Some insight into this has been provided by mutant GR, which do not dimerise and therefore cannot bind to GRE to switch on genes. In controlling inflammation, the major effect of corticosteroids is to inhibit the synthesis of multiple inflammatory proteins through suppression of the genes that encode them. Activated GRs may interact functionally with other activated transcription factors, without the necessity of binding to DNA nongenomic effects.
Most of the inflammatory genes that are activated in asthma do not have recognisable GRE sites in their promoter regions, yet are potently repressed by corticosteroids. Activated GR can interact directly with other activated transcription factors by protein—protein binding, but this may be a particular feature of cells in which these genes are artificially overexpressed, rather than a property of normal cells.
This suggests that corticosteroids are more likely to be acting downstream of the binding of proinflammatory transcription factors to DNA and attention has now focused on their effects on chromatin structure and histone acetylation. More importantly, particularly at low concentrations that are likely to be relevant therapeutically in asthma treatment, activated GR recruits HDAC2 to the activated transcriptional complex, resulting in deacetylation of hyperacetylated histones, and thus a decrease in inflammatory gene transcription Ito et al.
An important issue that is not yet resolved is why corticosteroids selectively switch off inflammatory genes, while having no effect on genes that regulate proliferation, metabolism and cell survival.
Corticosteroids suppression of activated inflammatory genes. This results in acetylation of core histone H4, resulting in increased expression of genes encoding multiple inflammatory proteins.
GR after activation by corticosteroids translocate to the nucleus and bind to coactivators to inhibit HAT activity directly and recruiting HDAC2, which reverses histone acetylation leading in suppression of these activated inflammatory genes.
Methylation of histones, particularly histone H3, by histone methyltransferases, usually results in gene suppression Bannister et al. Nonhistone proteins are also acetylated by HATs and deacetylated by HDACs and this may be an important mechanism of regulating their function Glozak et al. Several nuclear receptors, including the oestrogen and androgen receptors, may be acetylated and this affects binding of their hormones Fu et al.
The site of acetylation of GR is the lysine rich region —— with the sequence KKTK, which is analogous to the acetylation sites identified on other nuclear hormone receptors. Although most of the actions of corticosteroids are mediated by changes in transcription through chromatin remodelling, it is increasingly recognised that they may also affect protein synthesis by reducing the stability of mRNA so that less protein is synthesised.
It is increasingly recognised that several inflammatory proteins are regulated post-transcriptionally at the level of mRNA stability Anderson et al. This may be an important anti-inflammatory mechanism as it allows corticosteroids to switch off the ongoing production of inflammatory proteins after the inflammatory gene has been activated.
Corticosteroids may have inhibitory effects on the proteins that stabilise mRNA, leading to more rapid breakdown and thus a reduction in inflammatory protein expression Newton et al.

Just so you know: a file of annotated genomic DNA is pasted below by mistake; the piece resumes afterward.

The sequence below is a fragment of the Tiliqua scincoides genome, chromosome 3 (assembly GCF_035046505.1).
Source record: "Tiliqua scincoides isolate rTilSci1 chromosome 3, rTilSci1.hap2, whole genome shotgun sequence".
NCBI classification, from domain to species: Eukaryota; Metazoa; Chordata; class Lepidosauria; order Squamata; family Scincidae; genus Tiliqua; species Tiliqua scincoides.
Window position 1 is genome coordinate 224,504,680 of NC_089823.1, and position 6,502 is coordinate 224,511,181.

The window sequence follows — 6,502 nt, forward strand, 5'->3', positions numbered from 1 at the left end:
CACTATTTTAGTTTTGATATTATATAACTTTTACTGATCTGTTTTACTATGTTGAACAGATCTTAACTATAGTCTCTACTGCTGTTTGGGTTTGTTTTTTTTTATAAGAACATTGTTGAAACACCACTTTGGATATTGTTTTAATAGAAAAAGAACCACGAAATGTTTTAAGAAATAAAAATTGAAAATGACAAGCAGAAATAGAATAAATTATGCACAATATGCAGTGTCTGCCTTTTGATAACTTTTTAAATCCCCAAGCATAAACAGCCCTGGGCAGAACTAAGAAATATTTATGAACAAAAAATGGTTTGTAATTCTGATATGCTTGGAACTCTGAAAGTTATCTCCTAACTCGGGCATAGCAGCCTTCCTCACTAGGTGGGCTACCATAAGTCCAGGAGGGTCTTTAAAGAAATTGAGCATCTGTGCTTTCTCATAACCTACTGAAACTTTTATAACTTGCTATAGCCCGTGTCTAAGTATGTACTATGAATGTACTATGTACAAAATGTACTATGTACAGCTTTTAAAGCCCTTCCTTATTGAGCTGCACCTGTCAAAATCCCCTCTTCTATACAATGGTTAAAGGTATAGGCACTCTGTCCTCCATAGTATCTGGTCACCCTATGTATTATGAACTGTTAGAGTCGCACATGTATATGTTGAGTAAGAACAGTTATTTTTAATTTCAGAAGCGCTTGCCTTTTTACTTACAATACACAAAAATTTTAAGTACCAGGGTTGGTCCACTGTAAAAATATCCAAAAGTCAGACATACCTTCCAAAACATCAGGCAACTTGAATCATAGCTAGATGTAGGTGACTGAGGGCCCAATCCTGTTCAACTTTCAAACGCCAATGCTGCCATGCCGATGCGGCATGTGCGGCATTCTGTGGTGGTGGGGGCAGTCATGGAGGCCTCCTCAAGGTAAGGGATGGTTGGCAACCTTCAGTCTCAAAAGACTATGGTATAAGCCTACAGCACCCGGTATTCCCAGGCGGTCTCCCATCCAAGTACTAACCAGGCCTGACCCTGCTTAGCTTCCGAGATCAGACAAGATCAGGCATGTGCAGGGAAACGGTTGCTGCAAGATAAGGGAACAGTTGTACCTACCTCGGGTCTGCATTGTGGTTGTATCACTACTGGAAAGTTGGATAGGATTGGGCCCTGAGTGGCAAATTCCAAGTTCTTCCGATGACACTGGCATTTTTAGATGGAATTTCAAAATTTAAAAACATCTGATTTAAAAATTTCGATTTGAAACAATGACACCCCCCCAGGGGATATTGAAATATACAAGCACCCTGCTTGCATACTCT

Although inhaled corticosteroids are highly effective in asthma, they provide relatively little therapeutic benefit in COPD, despite the fact that active airway and lung inflammation is present. This may reflect that the inflammation in COPD is not suppressed by corticosteroids, with no reduction in inflammatory cells, cytokines or proteases in induced sputum even with high doses of inhaled and oral corticosteroids Keatings et al.
Furthermore, histological analysis of peripheral airways of patients with severe COPD shows an intense inflammatory response, despite treatment with high doses of inhaled corticosteroids Hogg et al. In vitro studies show that cytokine release from alveolar macrophages is markedly resistant to the anti-inflammatory effects of corticosteroids, compared to cells from normal smokers and these in turn are more resistant than alveolar macrophages from nonsmokers Lim et al.
This lack of response to corticosteroids may be explained, at least in part, by an inhibitory effect of cigarette smoking and oxidative stress on HDAC function, thus interfering with the critical anti-inflammatory action of corticosteroids Ito et al.
Indeed, there is a correlation between HDAC activity and the suppressive effects of a corticosteroid on cytokine release. The reduced HDAC2 expression in alveolar macrophages in COPD patients can be restored by inducing overexpression of HDAC2 using a viral vector and this is associated with restoration of corticosteroid responsiveness in these cells Ito et al.
Oxidative stress in the presence of increased nitric oxide production results in the formation of peroxynitrite, which may then nitrate certain tyrosine residues on proteins. Peroxynitrite markedly reduces the anti-inflammatory effect of corticosteroids Ito et al. We have also demonstrated that nitration of HDAC2 targets it for ubiquitination and destruction by the proteasome, resulting in the low protein levels found in COPD patients.
A proposed mechanism of corticosteroid resistance in COPD, severe asthma and smoking asthma. In COPD and smoking asthmatic patients cigarette smoke generates oxidative stress acting through the formation of peroxynitrite to impair the activity of HDAC2. A similar mechanism may operate in severe asthma where increased oxidative stress is generated by airway inflammation. Peroxynitrite nitrates certain tyrosine residues Tyr and this may inactive the catalytic activity of HDAC2 and also mark the enzyme for ubiquitination Ub , resulting in destruction by the proteasome.
This loss of HDAC2 results in increased histone acetylation, leading to amplification of inflammation and blocking the anti-inflammatory effects of corticosteroids. Moreover, this results in excessive acetylated GR that may then bind to GRE sites to induce side effect genes. This means that in COPD patients, where there is a reduction in acetylated GR unpublished observations , not only is the anti-inflammatory action of corticosteroids lost, but side effects more be seen more frequently.